US9534780B2 (en) 2012-03-09 2017-01-03 Ener-Core Power, Inc. Hybrid gradual oxidation
US9567903B2 (en) 2012-03-09 2017-02-14 Ener-Core Power, Inc. Gradual oxidation with heat transfer
US9726374B2 (en) 2012-03-09 2017-08-08 Ener-Core Power, Inc. Gradual oxidation with flue gas
US10697630B1 (en) 2019-08-02 2020-06-30 Edan Prabhu Apparatus and method for reacting fluids using a porous heat exchanger

Citations (2)

* Cited by examiner, † Cited by third party
Publication number Priority date Publication date Assignee Title
US298215A (en) * 1884-05-06 lipsey
US3457121A (en) * 1965-04-22 1969-07-22 Gen Electric Thermal generator and flameholder

Patent Citations (2)

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US298215A (en) * 1884-05-06 lipsey
US3457121A (en) * 1965-04-22 1969-07-22 Gen Electric Thermal generator and flameholder

Cited By (40)

* Cited by examiner, † Cited by third party
Publication number Priority date Publication date Assignee Title
US4615674A (en) * 1985-09-13 1986-10-07 Wolverine Corporation Incinerator system
US5248252A (en) * 1992-06-30 1993-09-28 Gas Research Institute Enhanced radiant output burner
US6345495B1 (en) 1994-10-27 2002-02-12 Isentropic Systems Ltd. Gas turbine system for flameless combustion of fuel gases
US6033207A (en) * 1994-10-27 2000-03-07 Isentropic Systems Ltd. Flameless combustion and utilization of fuel gases
US9587564B2 (en) 2007-10-23 2017-03-07 Ener-Core Power, Inc. Fuel oxidation in a gas turbine system
US8671658B2 (en) 2007-10-23 2014-03-18 Ener-Core Power, Inc. Oxidizing fuel
US8393160B2 (en) 2007-10-23 2013-03-12 Flex Power Generation, Inc. Managing leaks in a gas turbine system
US8701413B2 (en) 2008-12-08 2014-04-22 Ener-Core Power, Inc. Oxidizing fuel in multiple operating modes
US9926846B2 (en) 2008-12-08 2018-03-27 Ener-Core Power, Inc. Oxidizing fuel in multiple operating modes
US8621869B2 (en) 2009-05-01 2014-01-07 Ener-Core Power, Inc. Heating a reaction chamber
US8893468B2 (en) 2010-03-15 2014-11-25 Ener-Core Power, Inc. Processing fuel and water
CN102478240A (en) * 2010-11-23 2012-05-30 孟凡成 Ignition flameout preventing fuel nozzle
US9057028B2 (en) 2011-05-25 2015-06-16 Ener-Core Power, Inc. Gasifier power plant and management of wastes
WO2013015869A1 (en) * 2011-07-22 2013-01-31 Aerojet-General Corporation Enhanced radiative transfer and heat recovery for combustion device
US9279364B2 (en) 2011-11-04 2016-03-08 Ener-Core Power, Inc. Multi-combustor turbine
US9273606B2 (en) 2011-11-04 2016-03-01 Ener-Core Power, Inc. Controls for multi-combustor turbine
US9206980B2 (en) 2012-03-09 2015-12-08 Ener-Core Power, Inc. Gradual oxidation and autoignition temperature controls
US8980192B2 (en) 2012-03-09 2015-03-17 Ener-Core Power, Inc. Gradual oxidation below flameout temperature
US9017618B2 (en) 2012-03-09 2015-04-28 Ener-Core Power, Inc. Gradual oxidation with heat exchange media
US8980193B2 (en) 2012-03-09 2015-03-17 Ener-Core Power, Inc. Gradual oxidation and multiple flow paths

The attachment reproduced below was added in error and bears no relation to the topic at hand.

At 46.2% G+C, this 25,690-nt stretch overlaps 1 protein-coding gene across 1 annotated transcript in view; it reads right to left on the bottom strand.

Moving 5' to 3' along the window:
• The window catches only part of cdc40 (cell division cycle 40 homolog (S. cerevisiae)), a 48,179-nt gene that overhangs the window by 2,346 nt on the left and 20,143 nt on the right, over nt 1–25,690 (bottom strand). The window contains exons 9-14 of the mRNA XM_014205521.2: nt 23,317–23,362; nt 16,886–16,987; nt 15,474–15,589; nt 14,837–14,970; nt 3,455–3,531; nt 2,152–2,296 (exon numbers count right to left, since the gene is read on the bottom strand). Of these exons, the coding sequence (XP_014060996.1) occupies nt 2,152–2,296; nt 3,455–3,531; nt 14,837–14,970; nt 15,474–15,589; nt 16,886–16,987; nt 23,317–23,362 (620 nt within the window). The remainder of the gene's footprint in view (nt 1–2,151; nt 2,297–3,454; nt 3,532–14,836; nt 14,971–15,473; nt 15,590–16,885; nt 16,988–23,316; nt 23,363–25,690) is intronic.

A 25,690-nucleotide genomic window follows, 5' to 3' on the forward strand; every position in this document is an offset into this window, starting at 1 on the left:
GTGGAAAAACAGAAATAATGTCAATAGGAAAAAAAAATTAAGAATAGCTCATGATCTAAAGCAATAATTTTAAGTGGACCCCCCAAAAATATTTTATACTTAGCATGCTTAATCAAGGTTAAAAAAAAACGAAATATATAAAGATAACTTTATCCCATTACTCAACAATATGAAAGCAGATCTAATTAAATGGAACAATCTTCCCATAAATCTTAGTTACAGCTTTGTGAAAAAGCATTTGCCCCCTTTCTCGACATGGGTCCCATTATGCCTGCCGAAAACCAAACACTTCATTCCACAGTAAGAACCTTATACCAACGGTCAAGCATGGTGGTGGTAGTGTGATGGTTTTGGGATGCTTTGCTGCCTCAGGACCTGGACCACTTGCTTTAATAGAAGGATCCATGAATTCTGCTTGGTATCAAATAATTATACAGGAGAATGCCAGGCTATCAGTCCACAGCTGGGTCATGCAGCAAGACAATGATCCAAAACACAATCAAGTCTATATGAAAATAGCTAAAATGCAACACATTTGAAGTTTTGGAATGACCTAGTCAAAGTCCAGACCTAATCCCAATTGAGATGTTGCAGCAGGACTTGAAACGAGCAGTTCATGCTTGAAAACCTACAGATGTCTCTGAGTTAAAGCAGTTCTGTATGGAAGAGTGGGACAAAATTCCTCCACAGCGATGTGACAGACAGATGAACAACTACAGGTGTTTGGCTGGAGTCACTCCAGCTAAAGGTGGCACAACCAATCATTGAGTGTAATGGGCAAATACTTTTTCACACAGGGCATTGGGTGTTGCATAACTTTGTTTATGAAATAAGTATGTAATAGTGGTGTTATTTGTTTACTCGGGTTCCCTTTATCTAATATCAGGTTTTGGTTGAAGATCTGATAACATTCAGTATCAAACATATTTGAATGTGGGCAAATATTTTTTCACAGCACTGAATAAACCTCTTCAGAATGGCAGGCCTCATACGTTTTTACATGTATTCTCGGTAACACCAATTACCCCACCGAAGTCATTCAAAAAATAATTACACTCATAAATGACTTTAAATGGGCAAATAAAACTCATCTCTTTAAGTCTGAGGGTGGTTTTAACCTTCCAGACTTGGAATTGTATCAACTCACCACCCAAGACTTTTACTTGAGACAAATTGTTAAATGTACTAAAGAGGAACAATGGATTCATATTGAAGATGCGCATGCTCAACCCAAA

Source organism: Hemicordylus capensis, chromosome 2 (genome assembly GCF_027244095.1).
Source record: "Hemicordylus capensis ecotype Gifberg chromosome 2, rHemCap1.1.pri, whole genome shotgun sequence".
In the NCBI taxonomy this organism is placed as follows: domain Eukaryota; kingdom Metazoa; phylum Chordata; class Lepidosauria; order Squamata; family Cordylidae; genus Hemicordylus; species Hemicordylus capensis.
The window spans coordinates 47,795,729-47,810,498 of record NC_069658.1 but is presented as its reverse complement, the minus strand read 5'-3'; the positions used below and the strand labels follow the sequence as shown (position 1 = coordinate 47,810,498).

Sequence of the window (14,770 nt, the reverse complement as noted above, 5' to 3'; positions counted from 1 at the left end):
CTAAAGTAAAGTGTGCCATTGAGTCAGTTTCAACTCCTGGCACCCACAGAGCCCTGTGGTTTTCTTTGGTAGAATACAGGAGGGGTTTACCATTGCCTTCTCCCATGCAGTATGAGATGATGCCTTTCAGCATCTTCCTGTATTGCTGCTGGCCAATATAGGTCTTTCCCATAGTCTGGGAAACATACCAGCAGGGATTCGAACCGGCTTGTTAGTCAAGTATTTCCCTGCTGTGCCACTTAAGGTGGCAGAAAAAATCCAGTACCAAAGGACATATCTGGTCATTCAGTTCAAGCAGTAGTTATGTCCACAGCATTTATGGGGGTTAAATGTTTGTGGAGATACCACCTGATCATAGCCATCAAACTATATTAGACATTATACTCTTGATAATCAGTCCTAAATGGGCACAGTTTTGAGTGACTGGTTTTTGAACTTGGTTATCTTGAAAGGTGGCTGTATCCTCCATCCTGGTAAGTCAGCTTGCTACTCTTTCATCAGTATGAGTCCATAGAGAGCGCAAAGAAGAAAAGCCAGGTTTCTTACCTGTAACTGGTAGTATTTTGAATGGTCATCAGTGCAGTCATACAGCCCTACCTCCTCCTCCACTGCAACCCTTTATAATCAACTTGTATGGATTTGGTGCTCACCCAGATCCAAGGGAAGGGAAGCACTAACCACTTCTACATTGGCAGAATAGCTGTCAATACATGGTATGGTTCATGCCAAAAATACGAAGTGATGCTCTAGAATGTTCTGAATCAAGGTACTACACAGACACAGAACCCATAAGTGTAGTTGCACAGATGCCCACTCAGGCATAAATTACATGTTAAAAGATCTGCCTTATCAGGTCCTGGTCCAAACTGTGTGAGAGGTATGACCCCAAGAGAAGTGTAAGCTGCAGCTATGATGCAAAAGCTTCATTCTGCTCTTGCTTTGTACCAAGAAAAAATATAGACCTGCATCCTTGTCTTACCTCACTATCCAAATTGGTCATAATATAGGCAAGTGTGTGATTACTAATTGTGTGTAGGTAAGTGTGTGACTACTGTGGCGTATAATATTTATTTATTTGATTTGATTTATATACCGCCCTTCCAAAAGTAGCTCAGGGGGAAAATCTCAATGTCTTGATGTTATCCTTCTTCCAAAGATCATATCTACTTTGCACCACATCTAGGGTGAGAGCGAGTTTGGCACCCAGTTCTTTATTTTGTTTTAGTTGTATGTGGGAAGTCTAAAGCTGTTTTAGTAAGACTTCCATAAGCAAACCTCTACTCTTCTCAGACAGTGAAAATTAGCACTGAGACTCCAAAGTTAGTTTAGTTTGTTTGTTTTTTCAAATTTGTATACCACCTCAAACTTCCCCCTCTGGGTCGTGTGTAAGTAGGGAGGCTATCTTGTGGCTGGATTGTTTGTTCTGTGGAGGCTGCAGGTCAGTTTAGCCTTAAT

US8926917B2 (en) 2012-03-09 2015-01-06 Ener-Core Power, Inc. Gradual oxidation with adiabatic temperature above flameout temperature
US9234660B2 (en) 2012-03-09 2016-01-12 Ener-Core Power, Inc. Gradual oxidation with heat transfer
US9267432B2 (en) 2012-03-09 2016-02-23 Ener-Core Power, Inc. Staged gradual oxidation
US8844473B2 (en) 2012-03-09 2014-09-30 Ener-Core Power, Inc. Gradual oxidation with reciprocating engine
US9273608B2 (en) 2012-03-09 2016-03-01 Ener-Core Power, Inc. Gradual oxidation and autoignition temperature controls
US8807989B2 (en) 2012-03-09 2014-08-19 Ener-Core Power, Inc. Staged gradual oxidation
US9328916B2 (en) 2012-03-09 2016-05-03 Ener-Core Power, Inc. Gradual oxidation with heat control
US9328660B2 (en) 2012-03-09 2016-05-03 Ener-Core Power, Inc. Gradual oxidation and multiple flow paths
US9347664B2 (en) 2012-03-09 2016-05-24 Ener-Core Power, Inc. Gradual oxidation with heat control
US9353946B2 (en) 2012-03-09 2016-05-31 Ener-Core Power, Inc. Gradual oxidation with heat transfer
US9359947B2 (en) 2012-03-09 2016-06-07 Ener-Core Power, Inc. Gradual oxidation with heat control
US9359948B2 (en) 2012-03-09 2016-06-07 Ener-Core Power, Inc. Gradual oxidation with heat control
US9371993B2 (en) 2012-03-09 2016-06-21 Ener-Core Power, Inc. Gradual oxidation below flameout temperature
US9381484B2 (en) 2012-03-09 2016-07-05 Ener-Core Power, Inc. Gradual oxidation with adiabatic temperature above flameout temperature
US9534780B2 (en) 2012-03-09 2017-01-03 Ener-Core Power, Inc. Hybrid gradual oxidation
US9567903B2 (en) 2012-03-09 2017-02-14 Ener-Core Power, Inc. Gradual oxidation with heat transfer
US8671917B2 (en) 2012-03-09 2014-03-18 Ener-Core Power, Inc. Gradual oxidation with reciprocating engine
US9726374B2 (en) 2012-03-09 2017-08-08 Ener-Core Power, Inc. Gradual oxidation with flue gas
CN102767836A (en) * 2012-08-01 2012-11-07 安徽理工大学 Device for utilization of combustion heat energy of ventilation air methane
US10697630B1 (en) 2019-08-02 2020-06-30 Edan Prabhu Apparatus and method for reacting fluids using a porous heat exchanger